“This is definitely a set-up.”
Having just come out of a day full of unexpected excitement, I was not eager to face another potential confrontation.
But as I sat on the J train glumly, with twin bottles of Le Fin Du Monde and Delirium Tremens, two French/non-French triple-distilled bottle-beers on my lap, I knew that was what I was headed for.
I had been convinced by my friend Najia, through many entreaties, to go with her to “Najiadan” (it rhymes with ‘Ramadan’), her celebration party of her third anniversary with her boyfriend Dan, who wouldn’t be there for a while because he was finishing up directing a mock-TV episode.
The problem was not the idea of partying, a usually welcome thing in the life of a blogger, but rather who would be there. The party was being held by a friend of Najia’s, well, I didn’t particularly shine to at her apartment and when I asked her, who else might be there, Najia said, “Friends of mine.” Which I suppose was what really scared me.
You see “friends of mine” to me read either the young man whom I threatened I would shove a clif-bar up his ass while in a hypoglycemic furor or the couple with the very nice young lady and her melty lad.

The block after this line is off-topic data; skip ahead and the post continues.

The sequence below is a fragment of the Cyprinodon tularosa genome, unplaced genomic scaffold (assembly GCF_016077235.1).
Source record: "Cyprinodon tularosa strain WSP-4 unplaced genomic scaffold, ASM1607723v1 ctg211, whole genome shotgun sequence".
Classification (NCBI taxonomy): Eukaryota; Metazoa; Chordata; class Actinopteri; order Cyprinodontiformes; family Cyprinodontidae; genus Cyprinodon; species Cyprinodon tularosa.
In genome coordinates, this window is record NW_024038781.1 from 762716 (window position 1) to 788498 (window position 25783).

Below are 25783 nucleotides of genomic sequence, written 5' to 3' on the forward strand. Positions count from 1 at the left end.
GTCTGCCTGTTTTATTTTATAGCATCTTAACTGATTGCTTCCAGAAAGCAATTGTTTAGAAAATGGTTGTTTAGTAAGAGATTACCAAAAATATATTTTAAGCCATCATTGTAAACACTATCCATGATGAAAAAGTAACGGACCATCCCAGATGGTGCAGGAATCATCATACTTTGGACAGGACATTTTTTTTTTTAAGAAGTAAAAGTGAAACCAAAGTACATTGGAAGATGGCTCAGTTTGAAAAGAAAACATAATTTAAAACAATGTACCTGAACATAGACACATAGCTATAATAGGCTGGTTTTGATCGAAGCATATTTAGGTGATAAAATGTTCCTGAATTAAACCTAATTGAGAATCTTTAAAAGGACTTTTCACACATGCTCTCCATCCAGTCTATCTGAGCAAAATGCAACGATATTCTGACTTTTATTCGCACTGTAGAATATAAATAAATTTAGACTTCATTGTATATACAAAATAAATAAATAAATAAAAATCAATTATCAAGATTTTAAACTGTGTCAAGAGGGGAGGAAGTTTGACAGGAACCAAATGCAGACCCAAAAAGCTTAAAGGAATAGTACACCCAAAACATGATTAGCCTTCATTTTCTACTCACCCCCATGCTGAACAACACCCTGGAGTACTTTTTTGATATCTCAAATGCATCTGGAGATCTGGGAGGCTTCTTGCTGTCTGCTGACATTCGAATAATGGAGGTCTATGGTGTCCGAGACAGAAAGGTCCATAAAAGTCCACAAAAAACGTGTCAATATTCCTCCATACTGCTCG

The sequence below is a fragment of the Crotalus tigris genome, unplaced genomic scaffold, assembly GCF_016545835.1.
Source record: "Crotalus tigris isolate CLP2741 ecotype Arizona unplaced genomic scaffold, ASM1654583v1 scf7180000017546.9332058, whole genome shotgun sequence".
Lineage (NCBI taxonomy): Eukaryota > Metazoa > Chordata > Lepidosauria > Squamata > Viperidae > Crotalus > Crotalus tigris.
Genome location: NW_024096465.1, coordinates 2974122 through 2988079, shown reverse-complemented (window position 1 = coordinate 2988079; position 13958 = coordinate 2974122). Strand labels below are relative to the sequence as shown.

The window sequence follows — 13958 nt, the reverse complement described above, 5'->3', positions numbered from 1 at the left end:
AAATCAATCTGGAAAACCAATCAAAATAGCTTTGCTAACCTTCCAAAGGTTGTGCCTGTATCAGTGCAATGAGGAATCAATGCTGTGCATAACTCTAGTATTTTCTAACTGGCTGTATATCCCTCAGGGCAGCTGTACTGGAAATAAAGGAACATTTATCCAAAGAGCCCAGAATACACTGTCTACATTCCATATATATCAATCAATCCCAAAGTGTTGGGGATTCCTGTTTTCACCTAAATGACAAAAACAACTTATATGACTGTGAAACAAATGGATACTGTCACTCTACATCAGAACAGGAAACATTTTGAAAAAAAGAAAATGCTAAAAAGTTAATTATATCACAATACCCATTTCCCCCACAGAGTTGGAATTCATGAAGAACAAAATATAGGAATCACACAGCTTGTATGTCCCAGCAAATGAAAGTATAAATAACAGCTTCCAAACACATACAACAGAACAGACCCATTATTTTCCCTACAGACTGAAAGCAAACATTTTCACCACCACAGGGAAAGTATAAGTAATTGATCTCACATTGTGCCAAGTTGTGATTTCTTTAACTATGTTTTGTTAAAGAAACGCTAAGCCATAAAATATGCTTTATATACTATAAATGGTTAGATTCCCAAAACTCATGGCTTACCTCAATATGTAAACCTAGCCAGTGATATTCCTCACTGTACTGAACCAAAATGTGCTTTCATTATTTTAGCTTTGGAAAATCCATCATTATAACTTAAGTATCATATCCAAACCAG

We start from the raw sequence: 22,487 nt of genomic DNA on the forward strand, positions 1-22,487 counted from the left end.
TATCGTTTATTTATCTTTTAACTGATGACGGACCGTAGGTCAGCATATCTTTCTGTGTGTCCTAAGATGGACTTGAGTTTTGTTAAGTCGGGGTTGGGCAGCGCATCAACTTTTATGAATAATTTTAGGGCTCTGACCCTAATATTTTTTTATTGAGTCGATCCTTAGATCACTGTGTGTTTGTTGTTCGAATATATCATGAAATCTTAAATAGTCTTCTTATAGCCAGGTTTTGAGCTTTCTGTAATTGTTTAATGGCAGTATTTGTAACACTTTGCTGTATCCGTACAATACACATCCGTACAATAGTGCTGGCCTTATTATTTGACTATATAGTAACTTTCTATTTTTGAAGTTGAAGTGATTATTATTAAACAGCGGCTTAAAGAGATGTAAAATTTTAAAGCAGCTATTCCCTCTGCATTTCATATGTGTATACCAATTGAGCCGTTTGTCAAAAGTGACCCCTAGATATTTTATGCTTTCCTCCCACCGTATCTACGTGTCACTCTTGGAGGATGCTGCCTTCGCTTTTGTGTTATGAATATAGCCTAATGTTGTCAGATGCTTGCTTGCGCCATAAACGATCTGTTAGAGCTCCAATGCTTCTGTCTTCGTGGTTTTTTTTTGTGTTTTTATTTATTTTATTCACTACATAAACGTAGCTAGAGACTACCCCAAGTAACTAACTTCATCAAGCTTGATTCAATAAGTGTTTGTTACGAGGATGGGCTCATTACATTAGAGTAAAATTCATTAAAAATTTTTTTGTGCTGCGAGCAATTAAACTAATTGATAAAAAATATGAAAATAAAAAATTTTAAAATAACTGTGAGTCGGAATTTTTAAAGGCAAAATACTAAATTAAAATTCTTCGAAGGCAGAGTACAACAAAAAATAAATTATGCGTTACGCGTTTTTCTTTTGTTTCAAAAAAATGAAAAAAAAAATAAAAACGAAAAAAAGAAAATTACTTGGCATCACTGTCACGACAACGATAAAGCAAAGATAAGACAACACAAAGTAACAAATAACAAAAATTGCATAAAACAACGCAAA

But by the time I found this out/realized my own stupidity, I was stuck on the J train over the Willy’s-burg bridge brooding. I couldn’t have left anyway I knew, because if I did I’d be abandoning a girl to go alone to her own anniversary party, something that my code of ethics would not allow.
We ended up at the party.
To my surprise, it wasn’t as bad as I’d feared.
The host-girl’s apartment was nice with a view of the bridge through a big sound-proof glass window. Her roommates were there, a tall-hipster Asian without glasses and a short-white hipster girl with them. What’s more there was even a girl I recognized as CbD (Cute but Dangerous) there, who had nothing to do with host-girl, and seemed eager to drink and converse. When I got the chance and took the excellent, still cold beer from my bag, uncorked, poured and took a nice, sincere swig, it was looking as if the evening might even me manageable.
CbD even complimented my choice of beer.
“I don’t really know too much about it.” I told her. “I’m a wine guy but I like this stuff.”
“Well, for someone who doesn’t know,” she said. “You sure have good taste. Maybe you’re just a natural.”
But that’s all before the mismatches from my blog showed up.
As the host-girl went to buzz them, the passive-aggression began:
“Oh, I don’t know if that was them, I only know it was a guy and a girl.” she said, passive-aggressively.
It was she, I was informed, this host-girl who had outed me to Ms. Mismatch, showing her the post and now she seemed determined to put on the screws.
“Great.” I commented, sitting on the party-couch and sipping my beer, my last comfort since CbD was in the bathroom and the hipster-mates had retreated to their room.
“Maybe he doesn’t know.” Najia offered up.
“Maybe you should just apologize to her.” Hostie offered up.
I stared broodingly.
“What for.” I said. “Didn’t say anything mean about her.”
But of course, they did come upstairs and it hung in the air: did he know? Mr. Mismatch seemed very warm to everyone and I even repoured him some of my beer after he fucked up the first pour with too much head. I figured to myself, as long as I could get drunk enough, this night would/could still be ok.